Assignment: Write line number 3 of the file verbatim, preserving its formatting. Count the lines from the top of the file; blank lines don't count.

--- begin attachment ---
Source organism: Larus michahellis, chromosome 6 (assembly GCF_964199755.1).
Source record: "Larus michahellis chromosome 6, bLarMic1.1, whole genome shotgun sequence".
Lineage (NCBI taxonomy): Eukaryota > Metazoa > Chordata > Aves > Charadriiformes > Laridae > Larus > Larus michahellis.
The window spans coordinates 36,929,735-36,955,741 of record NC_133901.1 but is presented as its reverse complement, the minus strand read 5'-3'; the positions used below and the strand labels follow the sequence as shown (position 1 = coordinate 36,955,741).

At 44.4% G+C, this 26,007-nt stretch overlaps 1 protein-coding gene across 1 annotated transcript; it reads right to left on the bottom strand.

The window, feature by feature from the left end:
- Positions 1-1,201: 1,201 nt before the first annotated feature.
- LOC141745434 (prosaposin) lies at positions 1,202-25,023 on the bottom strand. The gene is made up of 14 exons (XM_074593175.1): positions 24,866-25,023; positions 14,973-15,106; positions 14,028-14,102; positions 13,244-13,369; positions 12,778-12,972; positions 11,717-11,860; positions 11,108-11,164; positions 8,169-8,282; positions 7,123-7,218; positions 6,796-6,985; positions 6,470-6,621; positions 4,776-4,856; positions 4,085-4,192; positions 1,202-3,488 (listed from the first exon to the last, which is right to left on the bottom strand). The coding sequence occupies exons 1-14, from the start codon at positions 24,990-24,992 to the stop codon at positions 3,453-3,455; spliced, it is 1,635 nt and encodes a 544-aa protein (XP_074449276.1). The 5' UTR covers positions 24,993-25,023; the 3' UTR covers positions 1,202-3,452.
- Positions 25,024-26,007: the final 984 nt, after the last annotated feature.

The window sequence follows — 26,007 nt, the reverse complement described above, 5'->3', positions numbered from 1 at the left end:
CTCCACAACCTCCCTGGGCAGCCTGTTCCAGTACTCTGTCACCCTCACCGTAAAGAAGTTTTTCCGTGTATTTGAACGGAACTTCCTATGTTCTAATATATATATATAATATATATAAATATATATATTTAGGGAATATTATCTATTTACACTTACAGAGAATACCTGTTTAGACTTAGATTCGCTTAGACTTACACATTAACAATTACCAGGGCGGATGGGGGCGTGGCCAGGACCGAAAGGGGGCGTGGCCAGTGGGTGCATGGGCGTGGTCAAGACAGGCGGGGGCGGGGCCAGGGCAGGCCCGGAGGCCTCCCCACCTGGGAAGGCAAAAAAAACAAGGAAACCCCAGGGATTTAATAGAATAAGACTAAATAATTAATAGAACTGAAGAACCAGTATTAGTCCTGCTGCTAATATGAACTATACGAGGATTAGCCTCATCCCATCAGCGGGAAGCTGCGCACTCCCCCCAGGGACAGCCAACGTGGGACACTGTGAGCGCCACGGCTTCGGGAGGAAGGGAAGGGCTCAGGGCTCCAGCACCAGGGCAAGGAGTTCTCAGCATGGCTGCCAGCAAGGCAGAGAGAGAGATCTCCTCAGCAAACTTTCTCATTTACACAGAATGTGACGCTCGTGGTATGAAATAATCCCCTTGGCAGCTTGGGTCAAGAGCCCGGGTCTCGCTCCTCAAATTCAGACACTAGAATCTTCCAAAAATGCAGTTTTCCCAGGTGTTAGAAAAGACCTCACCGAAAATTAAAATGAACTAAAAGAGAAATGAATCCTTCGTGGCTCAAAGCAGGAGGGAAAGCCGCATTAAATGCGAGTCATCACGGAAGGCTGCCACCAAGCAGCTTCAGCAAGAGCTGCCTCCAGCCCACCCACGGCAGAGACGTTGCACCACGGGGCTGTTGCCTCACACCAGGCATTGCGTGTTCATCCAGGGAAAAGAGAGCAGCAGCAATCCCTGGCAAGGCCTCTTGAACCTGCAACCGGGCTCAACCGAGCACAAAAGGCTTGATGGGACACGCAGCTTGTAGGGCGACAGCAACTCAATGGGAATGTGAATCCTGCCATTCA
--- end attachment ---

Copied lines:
Lineage (NCBI taxonomy): Eukaryota > Metazoa > Chordata > Aves > Charadriiformes > Laridae > Larus > Larus michahellis.